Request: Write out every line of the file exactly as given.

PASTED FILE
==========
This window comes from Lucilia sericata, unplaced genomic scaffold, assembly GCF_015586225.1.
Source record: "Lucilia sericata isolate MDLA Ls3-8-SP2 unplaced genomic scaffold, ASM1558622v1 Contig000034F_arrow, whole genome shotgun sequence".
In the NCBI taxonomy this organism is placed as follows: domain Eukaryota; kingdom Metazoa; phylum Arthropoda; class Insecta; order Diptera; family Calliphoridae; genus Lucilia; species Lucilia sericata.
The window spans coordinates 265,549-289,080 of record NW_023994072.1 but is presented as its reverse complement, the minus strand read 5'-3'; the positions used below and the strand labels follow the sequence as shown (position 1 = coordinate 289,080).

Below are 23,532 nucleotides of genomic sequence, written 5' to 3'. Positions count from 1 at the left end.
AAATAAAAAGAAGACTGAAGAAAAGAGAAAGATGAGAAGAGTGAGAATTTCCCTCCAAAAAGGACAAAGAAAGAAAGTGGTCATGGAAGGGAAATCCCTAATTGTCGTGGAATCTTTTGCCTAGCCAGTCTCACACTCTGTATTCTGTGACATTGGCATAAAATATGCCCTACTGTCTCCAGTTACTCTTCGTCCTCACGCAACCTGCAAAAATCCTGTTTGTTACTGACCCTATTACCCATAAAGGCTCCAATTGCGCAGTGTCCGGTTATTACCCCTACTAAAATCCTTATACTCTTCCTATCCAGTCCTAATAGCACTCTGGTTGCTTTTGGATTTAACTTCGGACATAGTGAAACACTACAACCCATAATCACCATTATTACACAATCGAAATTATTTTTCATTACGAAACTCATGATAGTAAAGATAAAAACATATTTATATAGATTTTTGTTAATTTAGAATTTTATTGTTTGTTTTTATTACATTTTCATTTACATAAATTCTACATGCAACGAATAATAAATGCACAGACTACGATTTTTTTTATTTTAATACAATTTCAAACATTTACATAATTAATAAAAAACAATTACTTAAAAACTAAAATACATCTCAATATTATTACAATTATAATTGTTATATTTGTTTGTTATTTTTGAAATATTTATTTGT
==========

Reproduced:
This window comes from Lucilia sericata, unplaced genomic scaffold, assembly GCF_015586225.1.
Source record: "Lucilia sericata isolate MDLA Ls3-8-SP2 unplaced genomic scaffold, ASM1558622v1 Contig000034F_arrow, whole genome shotgun sequence".
In the NCBI taxonomy this organism is placed as follows: domain Eukaryota; kingdom Metazoa; phylum Arthropoda; class Insecta; order Diptera; family Calliphoridae; genus Lucilia; species Lucilia sericata.
The window spans coordinates 265,549-289,080 of record NW_023994072.1 but is presented as its reverse complement, the minus strand read 5'-3'; the positions used below and the strand labels follow the sequence as shown (position 1 = coordinate 289,080).

Below are 23,532 nucleotides of genomic sequence, written 5' to 3'. Positions count from 1 at the left end.
AAATAAAAAGAAGACTGAAGAAAAGAGAAAGATGAGAAGAGTGAGAATTTCCCTCCAAAAAGGACAAAGAAAGAAAGTGGTCATGGAAGGGAAATCCCTAATTGTCGTGGAATCTTTTGCCTAGCCAGTCTCACACTCTGTATTCTGTGACATTGGCATAAAATATGCCCTACTGTCTCCAGTTACTCTTCGTCCTCACGCAACCTGCAAAAATCCTGTTTGTTACTGACCCTATTACCCATAAAGGCTCCAATTGCGCAGTGTCCGGTTATTACCCCTACTAAAATCCTTATACTCTTCCTATCCAGTCCTAATAGCACTCTGGTTGCTTTTGGATTTAACTTCGGACATAGTGAAACACTACAACCCATAATCACCATTATTACACAATCGAAATTATTTTTCATTACGAAACTCATGATAGTAAAGATAAAAACATATTTATATAGATTTTTGTTAATTTAGAATTTTATTGTTTGTTTTTATTACATTTTCATTTACATAAATTCTACATGCAACGAATAATAAATGCACAGACTACGATTTTTTTTATTTTAATACAATTTCAAACATTTACATAATTAATAAAAAACAATTACTTAAAAACTAAAATACATCTCAATATTATTACAATTATAATTGTTATATTTGTTTGTTATTTTTGAAATATTTATTTGT